France to ease lockdown on Monday after 55-day quarantine
The French will be allowed to leave home and gather in groups of up to10 people.
PARIS -- After being under one of the strictest quarantine measures in Europe amid the novel coronavirus, France is taking steps to reopen the country, although gradually and with some regional adaptation.
Starting Monday, people won't be compelled to stay home and will be allowed to gather in groups of up to 10 people inside or outside.
For 55 days, French officials have asked people to follow social-distancing guidelines and stay indoors as the amount of cases in the country have continued to grow, with the country now having the sixth most amount of COVID-19 cases worldwide, after the U.S., Spain, Italy, the United Kingdom and Russia, according to data from the Center for Systems Science and Engineering at Johns Hopkins University. France was the first country in Europe to record cases of the coronavirus.
On May 6, French Prime Minister Edouard Philippe announced that the country was where it needed to be to start with phase 1 of its reopening on May 11.
Small shops and markets can open with restrictions on the amount of people, while bars, restaurants, cafes and large museums will remain closed. Many schools will reopen on Tuesday. To accompany the return to work of 875,000 French and the reopening of 400,000 companies, mask-wearing will be mandatory on public transportation.
The biggest change for the more than 60 million living in France will be the freedom again to leave their home without a permission form, which indicated their justification for leaving their residence was among a list of seven approved reasons.
Jogging and other individual sports activities, which had been banned during the day from 10 a.m. to 7 p.m., will be allowed again in Paris at all times. But movements between regions and administrative districts will be restricted: people are asked not to go further than a 100 km radius (62 miles) from their home, unless they can show a compelling reason.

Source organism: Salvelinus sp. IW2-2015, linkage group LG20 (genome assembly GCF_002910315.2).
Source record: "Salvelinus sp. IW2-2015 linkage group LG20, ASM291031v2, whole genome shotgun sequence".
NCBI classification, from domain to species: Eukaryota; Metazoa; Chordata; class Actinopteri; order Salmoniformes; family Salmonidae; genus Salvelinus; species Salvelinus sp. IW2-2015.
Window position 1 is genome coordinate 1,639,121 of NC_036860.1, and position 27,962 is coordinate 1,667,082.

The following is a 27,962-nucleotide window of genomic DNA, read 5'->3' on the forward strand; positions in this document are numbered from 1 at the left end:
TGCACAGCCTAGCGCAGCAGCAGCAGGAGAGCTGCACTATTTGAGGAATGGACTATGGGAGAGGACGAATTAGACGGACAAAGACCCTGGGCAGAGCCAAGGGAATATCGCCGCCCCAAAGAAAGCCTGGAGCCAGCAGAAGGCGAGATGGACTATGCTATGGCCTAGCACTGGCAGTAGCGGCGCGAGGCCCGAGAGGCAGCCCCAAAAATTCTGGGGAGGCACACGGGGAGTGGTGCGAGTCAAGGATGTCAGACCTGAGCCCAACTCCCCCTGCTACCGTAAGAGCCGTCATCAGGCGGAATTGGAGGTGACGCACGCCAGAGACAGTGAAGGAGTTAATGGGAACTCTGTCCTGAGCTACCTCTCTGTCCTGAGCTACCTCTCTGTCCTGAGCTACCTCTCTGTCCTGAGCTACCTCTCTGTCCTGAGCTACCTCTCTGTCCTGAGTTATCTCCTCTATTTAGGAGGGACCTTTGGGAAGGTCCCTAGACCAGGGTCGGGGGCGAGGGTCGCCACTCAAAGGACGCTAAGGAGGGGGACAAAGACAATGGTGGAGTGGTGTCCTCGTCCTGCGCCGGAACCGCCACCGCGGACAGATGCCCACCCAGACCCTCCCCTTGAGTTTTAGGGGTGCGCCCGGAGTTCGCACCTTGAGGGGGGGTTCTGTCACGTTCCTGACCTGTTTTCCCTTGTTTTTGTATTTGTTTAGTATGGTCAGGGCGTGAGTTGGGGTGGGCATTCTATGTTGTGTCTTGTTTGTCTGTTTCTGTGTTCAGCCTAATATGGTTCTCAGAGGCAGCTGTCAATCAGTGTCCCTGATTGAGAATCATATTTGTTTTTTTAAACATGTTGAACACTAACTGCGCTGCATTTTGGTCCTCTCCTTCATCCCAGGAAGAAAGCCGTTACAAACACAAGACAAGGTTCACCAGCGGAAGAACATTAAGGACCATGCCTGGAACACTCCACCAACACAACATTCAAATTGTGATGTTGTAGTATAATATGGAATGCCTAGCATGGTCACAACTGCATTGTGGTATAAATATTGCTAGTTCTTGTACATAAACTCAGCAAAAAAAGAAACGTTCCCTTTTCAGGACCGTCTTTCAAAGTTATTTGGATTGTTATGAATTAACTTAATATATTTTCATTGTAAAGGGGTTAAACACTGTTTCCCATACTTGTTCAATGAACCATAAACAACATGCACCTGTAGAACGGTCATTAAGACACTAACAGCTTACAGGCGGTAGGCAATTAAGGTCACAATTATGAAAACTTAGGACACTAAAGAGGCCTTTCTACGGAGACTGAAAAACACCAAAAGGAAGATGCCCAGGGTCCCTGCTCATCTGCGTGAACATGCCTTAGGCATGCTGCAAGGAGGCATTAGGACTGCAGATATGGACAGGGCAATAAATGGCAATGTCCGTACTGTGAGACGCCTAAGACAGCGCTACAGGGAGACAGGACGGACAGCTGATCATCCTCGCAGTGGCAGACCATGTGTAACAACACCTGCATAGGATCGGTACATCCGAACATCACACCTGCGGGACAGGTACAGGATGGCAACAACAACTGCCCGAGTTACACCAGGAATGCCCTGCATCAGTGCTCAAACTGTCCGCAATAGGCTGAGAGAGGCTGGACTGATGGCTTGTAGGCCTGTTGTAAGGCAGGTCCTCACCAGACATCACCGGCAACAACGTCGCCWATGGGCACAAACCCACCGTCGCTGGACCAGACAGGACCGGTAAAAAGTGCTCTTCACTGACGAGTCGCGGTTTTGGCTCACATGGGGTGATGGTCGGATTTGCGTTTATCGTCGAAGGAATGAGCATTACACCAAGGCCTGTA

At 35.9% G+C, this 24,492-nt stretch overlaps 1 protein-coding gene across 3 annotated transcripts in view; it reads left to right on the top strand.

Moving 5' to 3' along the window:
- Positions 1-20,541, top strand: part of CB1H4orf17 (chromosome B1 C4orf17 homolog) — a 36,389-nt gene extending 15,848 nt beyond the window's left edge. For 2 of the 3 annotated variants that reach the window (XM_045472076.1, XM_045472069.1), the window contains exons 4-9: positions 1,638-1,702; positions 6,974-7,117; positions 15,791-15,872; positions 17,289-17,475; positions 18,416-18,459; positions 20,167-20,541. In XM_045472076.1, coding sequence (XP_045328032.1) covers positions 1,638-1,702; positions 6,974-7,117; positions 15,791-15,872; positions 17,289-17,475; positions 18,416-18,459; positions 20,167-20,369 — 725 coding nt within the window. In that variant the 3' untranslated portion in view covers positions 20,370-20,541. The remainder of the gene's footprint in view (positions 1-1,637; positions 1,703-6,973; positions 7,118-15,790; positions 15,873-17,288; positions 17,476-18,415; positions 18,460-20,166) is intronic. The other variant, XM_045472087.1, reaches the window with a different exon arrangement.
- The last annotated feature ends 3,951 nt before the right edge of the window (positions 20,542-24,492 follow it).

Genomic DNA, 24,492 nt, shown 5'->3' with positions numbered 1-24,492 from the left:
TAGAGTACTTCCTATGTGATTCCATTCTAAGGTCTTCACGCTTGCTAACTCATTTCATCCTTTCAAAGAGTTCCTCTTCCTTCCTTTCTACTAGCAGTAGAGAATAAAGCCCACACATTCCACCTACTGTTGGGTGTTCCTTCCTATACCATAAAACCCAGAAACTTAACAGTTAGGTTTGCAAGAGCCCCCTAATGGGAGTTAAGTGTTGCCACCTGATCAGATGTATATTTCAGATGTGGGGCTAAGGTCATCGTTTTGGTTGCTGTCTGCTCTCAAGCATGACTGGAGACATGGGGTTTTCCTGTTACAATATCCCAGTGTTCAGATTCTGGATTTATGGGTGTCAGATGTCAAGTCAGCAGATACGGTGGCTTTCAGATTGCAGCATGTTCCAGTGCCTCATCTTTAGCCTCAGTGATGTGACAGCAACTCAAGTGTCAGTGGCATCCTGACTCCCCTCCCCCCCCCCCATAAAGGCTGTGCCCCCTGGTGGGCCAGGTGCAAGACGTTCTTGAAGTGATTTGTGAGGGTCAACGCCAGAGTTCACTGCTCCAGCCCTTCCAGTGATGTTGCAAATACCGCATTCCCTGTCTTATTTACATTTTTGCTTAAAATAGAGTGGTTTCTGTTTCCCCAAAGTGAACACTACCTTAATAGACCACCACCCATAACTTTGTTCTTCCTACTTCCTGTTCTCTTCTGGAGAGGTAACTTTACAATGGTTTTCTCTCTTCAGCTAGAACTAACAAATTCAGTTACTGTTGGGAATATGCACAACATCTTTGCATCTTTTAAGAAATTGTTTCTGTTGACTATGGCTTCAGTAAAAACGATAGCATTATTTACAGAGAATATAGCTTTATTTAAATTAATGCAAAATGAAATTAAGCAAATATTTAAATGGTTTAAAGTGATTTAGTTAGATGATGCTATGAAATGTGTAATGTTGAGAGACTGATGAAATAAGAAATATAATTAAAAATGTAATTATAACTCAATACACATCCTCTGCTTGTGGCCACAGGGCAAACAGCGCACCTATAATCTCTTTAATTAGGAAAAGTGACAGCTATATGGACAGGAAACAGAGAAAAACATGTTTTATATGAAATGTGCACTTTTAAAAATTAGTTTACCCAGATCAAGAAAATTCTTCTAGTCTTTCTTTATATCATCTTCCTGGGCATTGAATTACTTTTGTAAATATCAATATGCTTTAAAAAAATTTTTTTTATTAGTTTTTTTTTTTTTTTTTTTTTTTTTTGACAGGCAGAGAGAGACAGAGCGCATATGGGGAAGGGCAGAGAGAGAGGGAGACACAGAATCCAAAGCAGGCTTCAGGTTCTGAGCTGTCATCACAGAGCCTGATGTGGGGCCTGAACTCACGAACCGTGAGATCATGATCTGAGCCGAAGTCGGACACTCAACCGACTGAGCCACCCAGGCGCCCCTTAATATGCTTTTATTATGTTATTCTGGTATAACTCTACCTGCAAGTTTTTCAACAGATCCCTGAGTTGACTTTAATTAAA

What to know about the coronavirus:
- How it started and how to protect yourself: Coronavirus explained
- What to do if you have symptoms: Coronavirus symptoms
- Tracking the spread in the U.S. and worldwide: Coronavirus map
However, the country still faces the challenge of, in the prime minister’s words, being "split in two." Four regions, including the greater Paris area, are still in the "red" zone to signify remaining pressure on hospitals, and will remain under stricter guidelines, with middle schools, parks and public gardens remaining closed.
The prime minister has referred to France's phase 1 as "a freedom regime in which exceptions must be organized".
Under the lockdown, the French economy entered recession, shrinking around 6% in the first quarter of this year, which according to the National Bank of France was the lowest since 1945.
France’s economy had started shrinking at the end of last year but the coronavirus crisis pushed the country into a rapid downward spiral as shops, restaurants and hotels stayed shut.
The epidemic has left over 26,380 dead in France and the country, which did not choose to test massively, recorded 176,782 cases in total. On May 10, 70 people died in a 24-hour period, the lowest number recorded since the beginning of the lockdown on March 17.
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This report was featured in the Monday, May 11, 2020, episode of “Start Here,” ABC News’ daily news podcast.
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